In other words, the advertising sector, which many people would argue reflects the values and desires of society, values youthful appearance even more than purchasing power.

4. Poor Representation of Older People in Media

Research published in the journal Humanities and Social Sciences Communications found that a majority of older people did not identify with how their peers were presented in the media. These inaccurate portrayals are only part of the issue. Often media and ads celebrate older people who look younger or do things younger people would do.

The Geena Davis Institute on Gender in Media found that only 7% of characters in selected ads were above 60 years old — even though this demographic makes up one-fifth of the overall population.

The absence of older characters is even more stark in top-grossing movies. Less than one-quarter of the characters in these films are over 50. Of this already small group, only 25% of older characters in feature films were female.

The lack of representation could lead older people to feel that someone with their physical characteristics doesn’t have a place in mainstream society or doesn’t have value in modern culture.

5. Stereotypes About Older People

As AARP pointed out, older people are often used as comic relief in the media and not celebrated unless they successfully mask their aging characteristics. The Guardian noticed an uptick in humor targeting older people, and everything from t-shirts to birthday cards poke fun at aging individuals.

These jokes may be made without malice, but they reinforce long-held stereotypes of people within older age groups. People may recognize these stereotypical characteristics in themselves and develop a negative self-image, even if they are otherwise healthy and have a high quality of life.

Negative Mental Effects

The American Psychological Association (APA) calls ageism “one of the last socially acceptable prejudices” and says the resulting negative body and self-images may have a significant negative impact on mental health.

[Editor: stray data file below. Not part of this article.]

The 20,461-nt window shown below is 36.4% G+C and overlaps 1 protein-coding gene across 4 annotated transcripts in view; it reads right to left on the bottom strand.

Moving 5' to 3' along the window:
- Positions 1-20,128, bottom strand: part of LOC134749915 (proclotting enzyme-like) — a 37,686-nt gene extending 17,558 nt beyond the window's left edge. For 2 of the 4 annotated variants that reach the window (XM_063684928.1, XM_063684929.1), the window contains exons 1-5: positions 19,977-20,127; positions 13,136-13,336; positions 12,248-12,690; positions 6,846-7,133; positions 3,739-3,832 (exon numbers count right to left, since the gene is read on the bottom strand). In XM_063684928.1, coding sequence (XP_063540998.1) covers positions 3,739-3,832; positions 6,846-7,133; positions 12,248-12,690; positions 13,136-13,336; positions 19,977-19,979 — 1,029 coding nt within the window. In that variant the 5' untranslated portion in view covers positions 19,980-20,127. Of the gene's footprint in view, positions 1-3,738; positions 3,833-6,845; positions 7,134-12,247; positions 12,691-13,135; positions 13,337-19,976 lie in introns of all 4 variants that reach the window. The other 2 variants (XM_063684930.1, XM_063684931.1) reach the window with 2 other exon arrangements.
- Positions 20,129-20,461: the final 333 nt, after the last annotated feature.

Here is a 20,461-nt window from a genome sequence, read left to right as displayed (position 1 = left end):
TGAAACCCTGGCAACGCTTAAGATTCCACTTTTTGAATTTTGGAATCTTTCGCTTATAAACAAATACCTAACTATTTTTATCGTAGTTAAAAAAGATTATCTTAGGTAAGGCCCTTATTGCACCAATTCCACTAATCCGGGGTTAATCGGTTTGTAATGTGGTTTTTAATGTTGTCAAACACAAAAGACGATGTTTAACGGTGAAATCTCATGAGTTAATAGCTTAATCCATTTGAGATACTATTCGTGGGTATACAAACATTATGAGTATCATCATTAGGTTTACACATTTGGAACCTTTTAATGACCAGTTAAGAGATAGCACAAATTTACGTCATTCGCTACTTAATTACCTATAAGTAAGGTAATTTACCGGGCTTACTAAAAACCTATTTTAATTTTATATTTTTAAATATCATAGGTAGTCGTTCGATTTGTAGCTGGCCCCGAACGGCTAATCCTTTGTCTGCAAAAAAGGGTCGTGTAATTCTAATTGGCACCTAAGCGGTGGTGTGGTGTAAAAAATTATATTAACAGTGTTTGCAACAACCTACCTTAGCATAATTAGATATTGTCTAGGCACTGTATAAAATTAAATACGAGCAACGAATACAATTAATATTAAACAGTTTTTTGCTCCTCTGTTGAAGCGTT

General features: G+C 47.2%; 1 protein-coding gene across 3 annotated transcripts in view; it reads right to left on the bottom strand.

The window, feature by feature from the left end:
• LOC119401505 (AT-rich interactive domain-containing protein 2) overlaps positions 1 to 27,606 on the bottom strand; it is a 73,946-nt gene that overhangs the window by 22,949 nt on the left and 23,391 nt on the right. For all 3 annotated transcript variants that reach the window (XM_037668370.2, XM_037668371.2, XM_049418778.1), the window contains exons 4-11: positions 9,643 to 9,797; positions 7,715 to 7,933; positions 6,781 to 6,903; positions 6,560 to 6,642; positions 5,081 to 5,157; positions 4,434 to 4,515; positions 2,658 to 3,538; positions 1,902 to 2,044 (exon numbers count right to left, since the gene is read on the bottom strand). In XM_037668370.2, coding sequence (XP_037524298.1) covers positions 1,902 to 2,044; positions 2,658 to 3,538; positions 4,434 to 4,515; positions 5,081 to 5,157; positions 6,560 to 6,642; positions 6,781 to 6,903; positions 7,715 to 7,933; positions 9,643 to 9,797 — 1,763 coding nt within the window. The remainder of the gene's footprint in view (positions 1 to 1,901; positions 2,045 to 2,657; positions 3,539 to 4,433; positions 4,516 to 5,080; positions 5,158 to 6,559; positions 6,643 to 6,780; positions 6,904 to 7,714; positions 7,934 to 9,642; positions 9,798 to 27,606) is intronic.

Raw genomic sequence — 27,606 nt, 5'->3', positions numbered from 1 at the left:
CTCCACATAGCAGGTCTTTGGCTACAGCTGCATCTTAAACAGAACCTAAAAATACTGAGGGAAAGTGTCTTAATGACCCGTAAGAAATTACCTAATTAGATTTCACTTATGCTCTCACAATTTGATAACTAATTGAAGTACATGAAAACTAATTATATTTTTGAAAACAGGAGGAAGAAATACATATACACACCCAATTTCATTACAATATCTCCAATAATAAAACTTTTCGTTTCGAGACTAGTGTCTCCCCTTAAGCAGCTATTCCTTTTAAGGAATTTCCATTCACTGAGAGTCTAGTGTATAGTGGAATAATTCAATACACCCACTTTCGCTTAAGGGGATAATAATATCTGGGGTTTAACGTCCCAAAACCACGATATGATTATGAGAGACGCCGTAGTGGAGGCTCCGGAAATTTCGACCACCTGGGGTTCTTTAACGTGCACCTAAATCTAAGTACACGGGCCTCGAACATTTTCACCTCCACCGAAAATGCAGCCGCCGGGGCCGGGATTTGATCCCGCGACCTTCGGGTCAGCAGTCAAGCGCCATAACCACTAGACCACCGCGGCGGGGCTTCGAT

The negative effects people might experience include:

  • Anxiety about how they are perceived in social situations;
  • Depression from the inability to change physical appearance or make significant body improvements;
  • Avoidance of social situations due to poor body image or fear of ageism.

Mental health problems like increased anxiety could cause or exacerbate physical health problems like high blood pressure.

How To Improve Body Image as an Older Adult

Older adults can take physical and mental steps to improve their body image. Here are effective ways to do this.

  • Adopt a realistic mindset about physical abilities and take incremental steps to improve fitness and overall health.
  • Seek peer groups in the same age range who can offer support and advice about aging, physical health, and struggles.
  • Seek counseling to deal with any mental health issues, such as anxiety or depression, related to a poor body image.

Cosmetic surgery is another option for people who are unhappy with a specific body part. One study by the Penn School of Medicine found that 87% of people who had an aesthetic procedure were satisfied and had an improved body image for at least a year afterward.

Common options include body contouring and breast augmentation. People who are older and are concerned about the visible effects of aging might consider a face and neck lift or an eyelid lift. These options can offer a way to improve body image and counteract the mental health issues associated with ageism.